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OECD Secretary-General

OECD Global Parliamentary Network meeting in Tokyo: opening remarks

 

Opening remarks by Angel Gurría

Secretary-General, OECD

12 April 2016

House of Representatives, National Diet of Japan

(As prepared for delivery)

 

 

Distinguished Members of Parliaments, Excellencies, Ladies and Gentlemen,

 

It is my pleasure to welcome you to this meeting of the OECD Global Parliamentary Network here in Tokyo. This is the first such meeting ever to be held in Asia; and I am glad that a number of Members of Parliaments from Europe, Latin America and other regions join us today.

 

Allow me to thank Mr. Tadamori Oshima, the Speaker of the House of Representatives, and Mr. Yamazaki Masa-aki, the President of the House of Councillors, for generously hosting the meeting. I would also like to thank my dear friend Nikai-san, for his initiative and leadership in making this event possible.

 

This is a timely event as Japan gears up to host the G7 Isé-Shima Summit in May to tackle a range of global challenges related to economic growth, diversity, disaster management, trade, investment, and development. The Global Parliamentary Network aims to provide a platform where legislators from Asia and beyond can share their policy challenges and best practices, and bring back the best solutions to their own countries.

 

We are here to address key challenges

 

We will be addressing together some very important and shared challenges.

 

One of the key topics in our agenda is the challenge of disaster risk management. Japan’s experience in dealing with the 2011 Great East Japan Earthquake and Tsunami, as well as its leadership on disaster risk awareness, will be crucial to help countries manage risks and improve their resilience. In this respect, I wish to congratulate Japan on the recent designation of the 5th of November as the UN World Tsunami Awareness Day.

 

The OECD has also been supporting Japan raising awareness through initiatives like the Tohoku School Project. I am proud to say that this project has given birth to a new, more global Innovative Schools Network, linking schools not only across Japan, but also in countries like Indonesia, the Philippines and Singapore.

 

Another key issue that you will be addressing is the multifaceted challenge of gender inclusion. This is a crucial challenge. In OECD countries the average gender wage gap is still at an unacceptable 15%. Parliaments are a key platform for the promotion of gender equality. Increasingly, OECD countries are putting in place experiences and effective policies to promote gender equality and we need to share these practices through fora such as the GPN.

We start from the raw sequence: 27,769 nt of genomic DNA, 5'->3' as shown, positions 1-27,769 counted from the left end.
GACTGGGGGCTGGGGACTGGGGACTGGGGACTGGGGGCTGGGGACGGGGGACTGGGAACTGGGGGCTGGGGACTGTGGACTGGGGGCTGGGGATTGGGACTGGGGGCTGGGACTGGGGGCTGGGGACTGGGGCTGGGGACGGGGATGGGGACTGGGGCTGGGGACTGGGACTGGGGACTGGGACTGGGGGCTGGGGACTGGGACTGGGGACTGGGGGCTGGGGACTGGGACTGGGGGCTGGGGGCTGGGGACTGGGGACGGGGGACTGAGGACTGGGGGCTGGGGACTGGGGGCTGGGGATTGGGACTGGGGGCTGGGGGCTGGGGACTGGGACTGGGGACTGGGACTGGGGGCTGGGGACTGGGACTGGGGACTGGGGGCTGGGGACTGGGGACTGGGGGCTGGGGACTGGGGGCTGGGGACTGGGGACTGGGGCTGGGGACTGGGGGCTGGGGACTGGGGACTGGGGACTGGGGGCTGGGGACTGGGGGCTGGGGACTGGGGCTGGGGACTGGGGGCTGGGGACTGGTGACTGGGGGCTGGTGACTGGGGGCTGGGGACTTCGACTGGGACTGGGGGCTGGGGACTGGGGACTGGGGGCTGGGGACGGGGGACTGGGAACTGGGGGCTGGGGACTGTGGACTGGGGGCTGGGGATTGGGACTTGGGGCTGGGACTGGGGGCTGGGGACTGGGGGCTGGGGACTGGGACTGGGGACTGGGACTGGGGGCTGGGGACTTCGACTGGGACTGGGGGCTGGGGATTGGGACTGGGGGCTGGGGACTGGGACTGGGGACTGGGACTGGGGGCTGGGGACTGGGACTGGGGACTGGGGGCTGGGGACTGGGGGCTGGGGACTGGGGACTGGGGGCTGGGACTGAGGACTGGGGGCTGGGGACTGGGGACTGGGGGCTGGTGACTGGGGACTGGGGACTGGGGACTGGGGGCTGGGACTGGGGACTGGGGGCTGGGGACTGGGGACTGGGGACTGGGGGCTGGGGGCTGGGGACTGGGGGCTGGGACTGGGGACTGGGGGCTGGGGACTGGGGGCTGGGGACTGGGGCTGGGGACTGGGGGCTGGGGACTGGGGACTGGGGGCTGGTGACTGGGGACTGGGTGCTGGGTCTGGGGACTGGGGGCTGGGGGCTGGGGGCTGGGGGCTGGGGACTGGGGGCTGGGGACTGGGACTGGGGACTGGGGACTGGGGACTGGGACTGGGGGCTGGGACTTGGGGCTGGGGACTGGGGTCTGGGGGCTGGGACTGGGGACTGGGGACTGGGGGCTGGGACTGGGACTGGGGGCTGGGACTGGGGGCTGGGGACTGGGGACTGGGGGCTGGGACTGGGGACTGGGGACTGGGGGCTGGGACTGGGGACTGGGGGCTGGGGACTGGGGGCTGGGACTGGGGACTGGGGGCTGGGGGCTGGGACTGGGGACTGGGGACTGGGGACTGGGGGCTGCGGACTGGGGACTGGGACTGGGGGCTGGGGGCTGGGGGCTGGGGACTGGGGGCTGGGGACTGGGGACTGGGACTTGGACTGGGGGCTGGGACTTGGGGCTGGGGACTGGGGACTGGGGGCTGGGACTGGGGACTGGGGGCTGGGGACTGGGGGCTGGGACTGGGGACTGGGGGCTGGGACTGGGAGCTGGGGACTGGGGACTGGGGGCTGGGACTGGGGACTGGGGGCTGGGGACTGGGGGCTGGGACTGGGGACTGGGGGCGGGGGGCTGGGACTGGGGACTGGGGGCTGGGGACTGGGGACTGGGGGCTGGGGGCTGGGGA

Japan is one of the champions of the recently adopted OECD Recommendation on Gender Equality in Public Life. In addition, Japan has also reserved one year of paid leave for fathers – the most generous allowance in the OECD! It also increased the replacement rate of parental leave for the first six months from 50% to 67%, and extended leave entitlements to part of the non-regular workers.

 

However, challenges persist. Few fathers – less than 5% in Japan – make use of paid parental leave, in part because they worry about the negative effects this could have on their career. In France, for example, where men represent only 4% of parents claiming parental leave benefits, almost 50% of the fathers who did not use their full entitlement said that they were simply “not interested”.

 

Finally we will be taking a broader look at key regional challenges in Asia. Emerging-market economies are losing steam, world trade is slowing down and uncertainties related to financial fragilities continue to hold back investment.

 

While the growth of trade in emerging and developing economies in Asia remains relatively robust, the global slowdown poses a significant risk to Asian economic growth. This remains a key challenge for all of us to address as Asia is playing an increasingly important role in the global economy.

 

Ladies and Gentlemen,

 

Our countries are struggling to leave the crisis behind. Growth prospects are still disappointing. Our societies have lost trust in their governments, parliaments, corporations, banks, international organisations, you name it. But even worse, they are losing trust in the future. It is our duty to reverse this situation. Parliaments can make the difference. You can make change happen. You can make reform happen. Let’s keep learning from each other. Let’s keep helping each other. As the wise Japanese proverb says: ‘Naseba Naru’ - If you take action, it will happen.

 

Thank you.